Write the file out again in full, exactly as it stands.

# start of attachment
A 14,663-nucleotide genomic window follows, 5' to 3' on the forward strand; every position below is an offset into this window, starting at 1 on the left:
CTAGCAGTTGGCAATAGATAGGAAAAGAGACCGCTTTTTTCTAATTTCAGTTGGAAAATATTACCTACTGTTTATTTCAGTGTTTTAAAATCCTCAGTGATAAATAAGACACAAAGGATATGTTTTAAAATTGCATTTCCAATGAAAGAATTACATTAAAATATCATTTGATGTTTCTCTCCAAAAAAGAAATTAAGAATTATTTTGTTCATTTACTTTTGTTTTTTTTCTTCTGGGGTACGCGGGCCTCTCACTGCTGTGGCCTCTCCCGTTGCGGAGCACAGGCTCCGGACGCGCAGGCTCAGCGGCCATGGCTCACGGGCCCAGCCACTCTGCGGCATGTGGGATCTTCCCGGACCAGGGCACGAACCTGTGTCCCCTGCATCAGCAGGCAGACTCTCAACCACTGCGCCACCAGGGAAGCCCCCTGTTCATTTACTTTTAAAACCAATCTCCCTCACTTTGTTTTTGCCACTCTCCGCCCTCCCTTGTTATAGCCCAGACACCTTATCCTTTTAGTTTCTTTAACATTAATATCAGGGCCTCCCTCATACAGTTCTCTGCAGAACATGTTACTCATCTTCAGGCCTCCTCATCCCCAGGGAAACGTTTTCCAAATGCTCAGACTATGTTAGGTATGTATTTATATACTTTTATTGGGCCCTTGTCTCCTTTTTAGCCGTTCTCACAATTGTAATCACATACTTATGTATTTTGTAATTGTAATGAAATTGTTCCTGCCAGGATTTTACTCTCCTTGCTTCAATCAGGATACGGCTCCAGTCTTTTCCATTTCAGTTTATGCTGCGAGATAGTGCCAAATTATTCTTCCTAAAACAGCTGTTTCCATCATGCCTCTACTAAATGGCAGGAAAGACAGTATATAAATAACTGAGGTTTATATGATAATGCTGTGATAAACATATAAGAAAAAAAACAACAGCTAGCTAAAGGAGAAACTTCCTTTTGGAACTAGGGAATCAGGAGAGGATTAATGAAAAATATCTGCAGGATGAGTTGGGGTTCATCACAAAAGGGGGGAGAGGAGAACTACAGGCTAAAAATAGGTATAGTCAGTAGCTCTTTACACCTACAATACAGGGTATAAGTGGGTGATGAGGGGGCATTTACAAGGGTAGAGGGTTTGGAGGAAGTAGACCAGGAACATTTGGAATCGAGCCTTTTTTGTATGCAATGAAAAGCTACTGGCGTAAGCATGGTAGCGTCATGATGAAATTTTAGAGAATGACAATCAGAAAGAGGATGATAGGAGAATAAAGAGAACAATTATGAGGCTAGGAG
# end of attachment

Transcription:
A 14,663-nucleotide genomic window follows, 5' to 3' on the forward strand; every position below is an offset into this window, starting at 1 on the left:
CTAGCAGTTGGCAATAGATAGGAAAAGAGACCGCTTTTTTCTAATTTCAGTTGGAAAATATTACCTACTGTTTATTTCAGTGTTTTAAAATCCTCAGTGATAAATAAGACACAAAGGATATGTTTTAAAATTGCATTTCCAATGAAAGAATTACATTAAAATATCATTTGATGTTTCTCTCCAAAAAAGAAATTAAGAATTATTTTGTTCATTTACTTTTGTTTTTTTTCTTCTGGGGTACGCGGGCCTCTCACTGCTGTGGCCTCTCCCGTTGCGGAGCACAGGCTCCGGACGCGCAGGCTCAGCGGCCATGGCTCACGGGCCCAGCCACTCTGCGGCATGTGGGATCTTCCCGGACCAGGGCACGAACCTGTGTCCCCTGCATCAGCAGGCAGACTCTCAACCACTGCGCCACCAGGGAAGCCCCCTGTTCATTTACTTTTAAAACCAATCTCCCTCACTTTGTTTTTGCCACTCTCCGCCCTCCCTTGTTATAGCCCAGACACCTTATCCTTTTAGTTTCTTTAACATTAATATCAGGGCCTCCCTCATACAGTTCTCTGCAGAACATGTTACTCATCTTCAGGCCTCCTCATCCCCAGGGAAACGTTTTCCAAATGCTCAGACTATGTTAGGTATGTATTTATATACTTTTATTGGGCCCTTGTCTCCTTTTTAGCCGTTCTCACAATTGTAATCACATACTTATGTATTTTGTAATTGTAATGAAATTGTTCCTGCCAGGATTTTACTCTCCTTGCTTCAATCAGGATACGGCTCCAGTCTTTTCCATTTCAGTTTATGCTGCGAGATAGTGCCAAATTATTCTTCCTAAAACAGCTGTTTCCATCATGCCTCTACTAAATGGCAGGAAAGACAGTATATAAATAACTGAGGTTTATATGATAATGCTGTGATAAACATATAAGAAAAAAAACAACAGCTAGCTAAAGGAGAAACTTCCTTTTGGAACTAGGGAATCAGGAGAGGATTAATGAAAAATATCTGCAGGATGAGTTGGGGTTCATCACAAAAGGGGGGAGAGGAGAACTACAGGCTAAAAATAGGTATAGTCAGTAGCTCTTTACACCTACAATACAGGGTATAAGTGGGTGATGAGGGGGCATTTACAAGGGTAGAGGGTTTGGAGGAAGTAGACCAGGAACATTTGGAATCGAGCCTTTTTTGTATGCAATGAAAAGCTACTGGCGTAAGCATGGTAGCGTCATGATGAAATTTTAGAGAATGACAATCAGAAAGAGGATGATAGGAGAATAAAGAGAACAATTATGAGGCTAGGAG